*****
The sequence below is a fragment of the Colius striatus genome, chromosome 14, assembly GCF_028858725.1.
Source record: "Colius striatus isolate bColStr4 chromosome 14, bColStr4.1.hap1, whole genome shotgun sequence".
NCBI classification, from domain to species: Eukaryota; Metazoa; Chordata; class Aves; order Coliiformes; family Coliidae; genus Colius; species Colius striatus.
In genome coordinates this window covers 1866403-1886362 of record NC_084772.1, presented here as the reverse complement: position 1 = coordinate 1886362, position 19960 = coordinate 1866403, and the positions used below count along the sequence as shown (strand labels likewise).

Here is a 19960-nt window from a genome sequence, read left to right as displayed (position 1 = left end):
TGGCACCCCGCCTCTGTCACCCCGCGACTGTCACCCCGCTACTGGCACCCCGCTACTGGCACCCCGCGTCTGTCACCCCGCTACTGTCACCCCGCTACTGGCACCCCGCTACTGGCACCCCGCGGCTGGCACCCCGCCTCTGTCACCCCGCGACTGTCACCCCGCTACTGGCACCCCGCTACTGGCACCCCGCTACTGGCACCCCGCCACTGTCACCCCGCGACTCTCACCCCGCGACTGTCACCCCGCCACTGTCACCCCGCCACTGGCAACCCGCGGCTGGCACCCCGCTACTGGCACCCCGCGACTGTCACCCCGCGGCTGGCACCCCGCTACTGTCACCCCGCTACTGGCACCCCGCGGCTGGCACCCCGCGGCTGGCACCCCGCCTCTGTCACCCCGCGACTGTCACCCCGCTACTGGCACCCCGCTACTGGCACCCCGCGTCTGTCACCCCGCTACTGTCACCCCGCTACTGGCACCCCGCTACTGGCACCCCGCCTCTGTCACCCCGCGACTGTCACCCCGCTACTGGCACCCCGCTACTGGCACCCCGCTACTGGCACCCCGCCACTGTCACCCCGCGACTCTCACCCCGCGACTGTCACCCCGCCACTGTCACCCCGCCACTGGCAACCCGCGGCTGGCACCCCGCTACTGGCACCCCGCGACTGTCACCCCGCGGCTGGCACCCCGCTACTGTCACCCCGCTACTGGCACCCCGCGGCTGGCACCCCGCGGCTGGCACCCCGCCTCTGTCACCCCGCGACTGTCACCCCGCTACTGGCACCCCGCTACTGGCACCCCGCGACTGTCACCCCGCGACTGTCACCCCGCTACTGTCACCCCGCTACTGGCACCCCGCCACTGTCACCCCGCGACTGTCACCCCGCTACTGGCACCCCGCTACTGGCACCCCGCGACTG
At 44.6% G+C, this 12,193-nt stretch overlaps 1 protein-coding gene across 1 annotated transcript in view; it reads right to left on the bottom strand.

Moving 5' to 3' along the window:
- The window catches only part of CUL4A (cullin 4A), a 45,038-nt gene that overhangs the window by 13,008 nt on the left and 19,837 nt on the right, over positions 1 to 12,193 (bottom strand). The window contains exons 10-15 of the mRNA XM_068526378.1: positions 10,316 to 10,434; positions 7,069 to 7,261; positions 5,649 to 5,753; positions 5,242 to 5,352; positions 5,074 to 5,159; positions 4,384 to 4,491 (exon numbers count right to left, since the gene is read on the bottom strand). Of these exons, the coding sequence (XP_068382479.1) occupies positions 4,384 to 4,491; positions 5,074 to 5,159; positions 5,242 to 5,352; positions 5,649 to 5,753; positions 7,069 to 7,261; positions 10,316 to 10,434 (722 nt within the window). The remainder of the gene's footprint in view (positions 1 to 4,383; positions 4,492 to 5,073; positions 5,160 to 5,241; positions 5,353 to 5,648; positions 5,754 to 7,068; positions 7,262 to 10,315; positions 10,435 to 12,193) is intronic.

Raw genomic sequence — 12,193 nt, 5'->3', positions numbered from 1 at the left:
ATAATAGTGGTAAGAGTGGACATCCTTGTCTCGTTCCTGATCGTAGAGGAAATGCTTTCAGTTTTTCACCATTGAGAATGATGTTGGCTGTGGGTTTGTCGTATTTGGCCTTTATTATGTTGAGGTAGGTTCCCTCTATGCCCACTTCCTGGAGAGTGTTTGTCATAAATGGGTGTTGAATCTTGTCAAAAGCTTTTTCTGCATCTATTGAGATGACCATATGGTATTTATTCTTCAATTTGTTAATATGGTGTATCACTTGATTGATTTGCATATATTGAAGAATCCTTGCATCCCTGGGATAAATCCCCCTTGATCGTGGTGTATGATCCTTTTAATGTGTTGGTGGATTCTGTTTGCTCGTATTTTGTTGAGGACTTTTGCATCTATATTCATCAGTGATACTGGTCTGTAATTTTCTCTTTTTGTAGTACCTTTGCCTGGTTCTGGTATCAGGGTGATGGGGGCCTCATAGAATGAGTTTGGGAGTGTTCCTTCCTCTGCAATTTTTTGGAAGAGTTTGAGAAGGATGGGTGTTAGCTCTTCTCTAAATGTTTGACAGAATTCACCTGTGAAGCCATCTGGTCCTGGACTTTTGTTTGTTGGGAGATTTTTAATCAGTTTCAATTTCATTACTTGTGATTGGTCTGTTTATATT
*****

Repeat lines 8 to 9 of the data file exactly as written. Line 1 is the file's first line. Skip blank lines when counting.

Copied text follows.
Moving 5' to 3' along the window:
- The window catches only part of CUL4A (cullin 4A), a 45,038-nt gene that overhangs the window by 13,008 nt on the left and 19,837 nt on the right, over positions 1 to 12,193 (bottom strand). The window contains exons 10-15 of the mRNA XM_068526378.1: positions 10,316 to 10,434; positions 7,069 to 7,261; positions 5,649 to 5,753; positions 5,242 to 5,352; positions 5,074 to 5,159; positions 4,384 to 4,491 (exon numbers count right to left, since the gene is read on the bottom strand). Of these exons, the coding sequence (XP_068382479.1) occupies positions 4,384 to 4,491; positions 5,074 to 5,159; positions 5,242 to 5,352; positions 5,649 to 5,753; positions 7,069 to 7,261; positions 10,316 to 10,434 (722 nt within the window). The remainder of the gene's footprint in view (positions 1 to 4,383; positions 4,492 to 5,073; positions 5,160 to 5,241; positions 5,353 to 5,648; positions 5,754 to 7,068; positions 7,262 to 10,315; positions 10,435 to 12,193) is intronic.